Call for an instant quote
0345 90 80 161
Open Mon to Fri 09:00 - 17:30 | Sat 09:00 - 16:00 (GMT)
08 September 2014 09:13
Covering up: but medical experts suggests that holidaymakers should also check for skin changes and abnormalities too
Holidaymakers travelling to warmer climes should be more aware of making skin cancer checks as well as covering up against the sun, experts recommend.
The British Association of Dermatologists (BAD) wants future cancer campaigns to place more emphasis on the importance of DIY checks.
People should visit their doctor as soon as possible if they notice anything unusual or spot sudden skin changes to assist early diagnosis, it says.
The association particularly wants such education targeted at older men. This is the demographic most likely to procrastinate about presenting skin cancer fears to GPs. Such delays can cost lives, BAD says.
It's a good idea for holidaymakers to book pre-existing medical travel insurance.
BAD experts say that melanoma, the most lethal skin cancer, is very visible and easy to recognise when self-monitoring.
Nina Goad, the dermatologists' spokeswoman, says its early detection warning has been reinforced by two new reports unveiled at this week's World Congress on Cancers of the Skin in Edinburgh.
One, examining patients treated at Guy's and St Thomas' hospital in London, has found that melanomas not only bury themselves deeper if ignored, they also thicken too. The other, by Barts Health NHS Trust scientists, found that four-tenths of melanoma patients put off seeing their GP by a minimum of four months after first suspecting they may have one.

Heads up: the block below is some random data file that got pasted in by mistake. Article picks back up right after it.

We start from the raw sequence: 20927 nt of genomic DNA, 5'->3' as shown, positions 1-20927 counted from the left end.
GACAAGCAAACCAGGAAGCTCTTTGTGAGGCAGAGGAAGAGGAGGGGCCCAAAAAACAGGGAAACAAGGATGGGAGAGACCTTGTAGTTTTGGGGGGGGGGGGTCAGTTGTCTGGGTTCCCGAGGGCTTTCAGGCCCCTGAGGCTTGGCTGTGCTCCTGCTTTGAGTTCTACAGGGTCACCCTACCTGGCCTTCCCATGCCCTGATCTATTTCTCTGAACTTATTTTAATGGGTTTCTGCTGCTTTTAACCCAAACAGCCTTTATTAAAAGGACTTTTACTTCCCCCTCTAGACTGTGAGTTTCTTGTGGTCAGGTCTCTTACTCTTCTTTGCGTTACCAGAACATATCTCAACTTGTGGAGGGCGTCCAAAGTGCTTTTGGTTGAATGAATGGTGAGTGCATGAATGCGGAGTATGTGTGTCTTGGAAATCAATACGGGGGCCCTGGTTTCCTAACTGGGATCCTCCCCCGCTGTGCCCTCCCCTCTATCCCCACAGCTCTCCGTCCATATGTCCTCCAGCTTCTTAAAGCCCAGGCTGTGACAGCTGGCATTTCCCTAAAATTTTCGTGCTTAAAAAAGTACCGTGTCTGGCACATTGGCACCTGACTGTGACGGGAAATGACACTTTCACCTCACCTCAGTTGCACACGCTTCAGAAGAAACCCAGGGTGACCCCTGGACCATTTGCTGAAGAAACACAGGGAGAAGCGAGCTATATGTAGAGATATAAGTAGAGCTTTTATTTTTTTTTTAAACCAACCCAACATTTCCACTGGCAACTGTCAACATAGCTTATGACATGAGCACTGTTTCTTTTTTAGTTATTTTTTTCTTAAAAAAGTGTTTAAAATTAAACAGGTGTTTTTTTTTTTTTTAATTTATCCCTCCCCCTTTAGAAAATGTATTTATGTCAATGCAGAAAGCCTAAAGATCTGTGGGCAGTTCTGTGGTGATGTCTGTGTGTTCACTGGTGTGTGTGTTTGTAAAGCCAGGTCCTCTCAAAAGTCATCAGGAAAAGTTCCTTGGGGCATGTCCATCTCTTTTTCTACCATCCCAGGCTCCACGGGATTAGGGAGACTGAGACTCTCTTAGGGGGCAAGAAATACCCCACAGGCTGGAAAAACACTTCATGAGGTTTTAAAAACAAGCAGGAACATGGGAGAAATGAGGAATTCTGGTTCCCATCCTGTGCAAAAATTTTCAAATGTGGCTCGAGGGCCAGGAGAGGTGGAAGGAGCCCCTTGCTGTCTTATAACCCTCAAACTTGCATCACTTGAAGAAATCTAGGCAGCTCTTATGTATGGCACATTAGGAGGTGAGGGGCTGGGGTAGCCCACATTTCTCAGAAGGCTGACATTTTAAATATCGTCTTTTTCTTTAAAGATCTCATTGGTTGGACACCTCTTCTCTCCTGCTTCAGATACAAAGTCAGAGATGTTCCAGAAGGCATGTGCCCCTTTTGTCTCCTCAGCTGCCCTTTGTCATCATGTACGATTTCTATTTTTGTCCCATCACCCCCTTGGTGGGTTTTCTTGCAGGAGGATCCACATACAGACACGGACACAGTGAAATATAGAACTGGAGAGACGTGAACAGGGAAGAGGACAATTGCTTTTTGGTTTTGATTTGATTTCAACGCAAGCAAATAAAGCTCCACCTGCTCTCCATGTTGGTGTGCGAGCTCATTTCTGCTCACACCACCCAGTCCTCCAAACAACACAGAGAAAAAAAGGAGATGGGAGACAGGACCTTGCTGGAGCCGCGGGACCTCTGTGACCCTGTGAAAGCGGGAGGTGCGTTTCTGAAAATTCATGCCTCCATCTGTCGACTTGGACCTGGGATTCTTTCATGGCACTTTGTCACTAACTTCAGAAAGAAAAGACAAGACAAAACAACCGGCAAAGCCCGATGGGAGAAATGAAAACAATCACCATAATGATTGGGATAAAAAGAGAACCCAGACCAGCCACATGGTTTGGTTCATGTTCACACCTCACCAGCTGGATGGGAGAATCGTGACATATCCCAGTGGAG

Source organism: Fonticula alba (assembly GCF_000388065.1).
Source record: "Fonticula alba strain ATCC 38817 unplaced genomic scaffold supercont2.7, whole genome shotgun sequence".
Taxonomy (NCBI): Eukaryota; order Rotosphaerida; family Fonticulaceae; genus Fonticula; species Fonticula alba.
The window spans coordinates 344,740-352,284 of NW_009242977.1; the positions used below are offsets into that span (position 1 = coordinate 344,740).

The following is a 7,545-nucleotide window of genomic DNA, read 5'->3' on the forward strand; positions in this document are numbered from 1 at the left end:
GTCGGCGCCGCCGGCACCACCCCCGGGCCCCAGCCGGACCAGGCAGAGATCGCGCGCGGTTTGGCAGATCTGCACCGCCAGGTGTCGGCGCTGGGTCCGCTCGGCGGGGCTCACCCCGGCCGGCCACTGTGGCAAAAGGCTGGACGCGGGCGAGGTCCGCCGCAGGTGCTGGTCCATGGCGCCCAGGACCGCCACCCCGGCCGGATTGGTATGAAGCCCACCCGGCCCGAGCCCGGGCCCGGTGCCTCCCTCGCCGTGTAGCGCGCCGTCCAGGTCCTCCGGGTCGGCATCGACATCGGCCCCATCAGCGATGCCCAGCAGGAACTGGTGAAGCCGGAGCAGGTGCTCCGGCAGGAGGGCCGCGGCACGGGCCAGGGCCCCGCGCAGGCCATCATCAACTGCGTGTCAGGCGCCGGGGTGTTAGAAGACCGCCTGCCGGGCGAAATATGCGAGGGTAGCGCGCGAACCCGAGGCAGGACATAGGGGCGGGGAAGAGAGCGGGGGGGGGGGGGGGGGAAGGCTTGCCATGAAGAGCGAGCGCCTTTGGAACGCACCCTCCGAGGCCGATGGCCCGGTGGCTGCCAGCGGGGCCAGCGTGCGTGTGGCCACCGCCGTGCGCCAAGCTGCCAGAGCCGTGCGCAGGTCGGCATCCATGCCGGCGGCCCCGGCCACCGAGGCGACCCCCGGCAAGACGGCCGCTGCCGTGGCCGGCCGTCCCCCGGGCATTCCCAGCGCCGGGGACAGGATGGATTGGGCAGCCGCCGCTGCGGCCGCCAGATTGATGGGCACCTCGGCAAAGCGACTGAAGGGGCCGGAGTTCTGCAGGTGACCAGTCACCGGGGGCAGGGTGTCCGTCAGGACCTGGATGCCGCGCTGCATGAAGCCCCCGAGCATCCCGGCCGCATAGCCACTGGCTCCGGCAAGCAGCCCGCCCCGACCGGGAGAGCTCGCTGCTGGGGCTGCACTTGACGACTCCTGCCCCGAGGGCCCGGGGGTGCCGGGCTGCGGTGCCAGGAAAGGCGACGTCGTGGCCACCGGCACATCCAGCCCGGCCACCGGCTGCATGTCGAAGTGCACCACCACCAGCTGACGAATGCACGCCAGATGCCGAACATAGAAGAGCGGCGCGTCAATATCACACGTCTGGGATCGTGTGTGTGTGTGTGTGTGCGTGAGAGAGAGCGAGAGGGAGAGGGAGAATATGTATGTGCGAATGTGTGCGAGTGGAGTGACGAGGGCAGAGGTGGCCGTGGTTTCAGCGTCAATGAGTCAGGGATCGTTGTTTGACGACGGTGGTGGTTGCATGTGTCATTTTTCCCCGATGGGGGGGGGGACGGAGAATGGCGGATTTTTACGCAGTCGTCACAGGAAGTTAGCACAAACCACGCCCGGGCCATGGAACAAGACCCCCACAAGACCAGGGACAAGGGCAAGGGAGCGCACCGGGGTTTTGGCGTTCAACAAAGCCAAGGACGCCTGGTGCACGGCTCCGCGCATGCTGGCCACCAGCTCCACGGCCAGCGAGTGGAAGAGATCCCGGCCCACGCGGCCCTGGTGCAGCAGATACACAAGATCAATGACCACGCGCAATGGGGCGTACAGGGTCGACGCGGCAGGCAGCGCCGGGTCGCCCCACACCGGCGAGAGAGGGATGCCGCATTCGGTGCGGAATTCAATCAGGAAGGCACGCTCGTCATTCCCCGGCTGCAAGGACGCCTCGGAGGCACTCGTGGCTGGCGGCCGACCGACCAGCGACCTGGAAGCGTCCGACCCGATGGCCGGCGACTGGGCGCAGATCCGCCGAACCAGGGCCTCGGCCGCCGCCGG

Ms Goad says people with skin cancer suspicions should report them as quickly as possible.
BAD has been operating a Be Sun Aware Roadshow for years. It takes a mole-checking advisory service to prominent venues around the country.
Attendees can receive free sun protection tips, sunscreen samples, and get skin cancer detection advice from a dermatologist. The professional will also tell each person which risks are most linked to their skin type and what they should look out for. Any concerning marks will prompt them to issue a form which attendees can take to their GP.
19 January 2017
Nearly 1,000 people have had their holidays in Gambia cut short amid growing political unrest in the African state.
18 January 2017
Researchers at Cambridge University may have made a breakthrough in the treatment of Parkinson's disease, according to preliminary findings.
17 January 2017
Stansted Airport has made a bid to become Britain's next hub for long-haul travel, as passengers are promised seamless connection facilities and baggage transfer.
13 January 2017
Long-term goals such as travelling more and visiting new places have come above healthy eating and changing jobs in a list of the top New Year's resolutions.
14 January 2017
Some of the biggest airports in the UK have been forced to cancel flights as snow and blizzard conditions sweep parts of the country.
Stress could be as significant a risk factor for heart attacks and strokes as smoking, drinking and overeating, new research shows.
24 December 2016
Planned strikes by British Airways cabin crew on Christmas Day and Boxing Day have been suspended amid continuing industrial unrest ahead of the weekend break.
11 January 2017
A connection between diabetes and inflection in children could be a major breakthrough in developing a cure for type 1 diabetes, according to new research.
10 January 2017
A new trial aimed at tackling widespread loneliness among older people is successfully reducing isolation using community-based tactics, a report shows.
07 January 2017
People may be able to enjoy better brain health in later life by following a Mediterranean diet, research has suggested.
06 January 2017
Many Britons plan to cut down on the costs of their holidays in 2017, as part of their financial resolutions for the New Year.
05 January 2017
Holidaymakers have been encouraged to make the most of the fact 2017 boasts a pair of bank holiday weekends just two weeks apart.